How to Fix an XBox 360 Unreadable Disc

Updated April 17, 2017

Microsoft Xbox 360 game discs are high-density storage media that incorporate up to 9 gigabytes (GB) of densely packed game data. The more data stored on an optical medium such as the Xbox 360's high-density DVDs, the more sensitive it is to marks and scratches. If your Xbox 360 game disc is not playing correctly within the system, it's likely that the disc has marks that need to be removed before it can be played. Some marks can be removed by cleaning; others must be removed by professional resurfacing.

Moisten a clean, lint-free cloth with a moderate amount of glass cleaner or rubbing alcohol. The cloth should be wet but not dripping.

Grip the Xbox 360 game disc by its edge, making sure not to touch the read surface (the unmarked underside of the disc).

Clean the Xbox 360 game disc with the moistened cloth. Use smooth, straight strokes from the disc's centre hole to its outer edge. Game salesman Ben Barrett explains: "You should never clean a disc with circular motions. Those can cause scratches that do more harm than the marks you're trying to remove."

Examine the game disc under a light. If the marks have been removed, the disc should now be playable. If the disc still bears marks after a thorough cleaning, it is scratched. Scratches can be removed by a professional disc resurfacing company such as those found in the Resources section below.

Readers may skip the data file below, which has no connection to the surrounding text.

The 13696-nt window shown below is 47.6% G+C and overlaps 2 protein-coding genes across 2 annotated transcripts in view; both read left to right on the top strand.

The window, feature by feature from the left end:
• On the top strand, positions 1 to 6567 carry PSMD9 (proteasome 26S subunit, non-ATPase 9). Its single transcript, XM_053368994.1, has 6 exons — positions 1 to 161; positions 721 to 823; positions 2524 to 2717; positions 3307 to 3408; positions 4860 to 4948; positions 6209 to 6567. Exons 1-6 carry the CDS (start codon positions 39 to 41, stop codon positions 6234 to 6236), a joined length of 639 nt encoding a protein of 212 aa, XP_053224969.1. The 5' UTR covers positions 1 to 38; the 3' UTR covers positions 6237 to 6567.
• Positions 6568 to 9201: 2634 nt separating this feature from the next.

If your game disc contains scratches that are visible through the label side of the disc, it cannot be resurfaced. However, you can install a borrowed or rented copy of the game to your system by selecting "Install to Hard Drive" from the "My Xbox" menu of the console. After installing, insert your scratched copy of the game and launch it from the "My Xbox" menu: as long as the system can identify the game disc, the game will boot from the system's internal memory.

Things You'll Need

  • Glass cleaner or rubbing alcohol
  • Lint-free cloth
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About the Author

Nick Grimes was first published in 1998. Since then his work has appeared in the New Zealand Listener, Evening Post, City Voice, Turbine,, and Gamesradar. He has a master's degree in creative writing from the International Institute of Modern Letters in Wellington, New Zealand.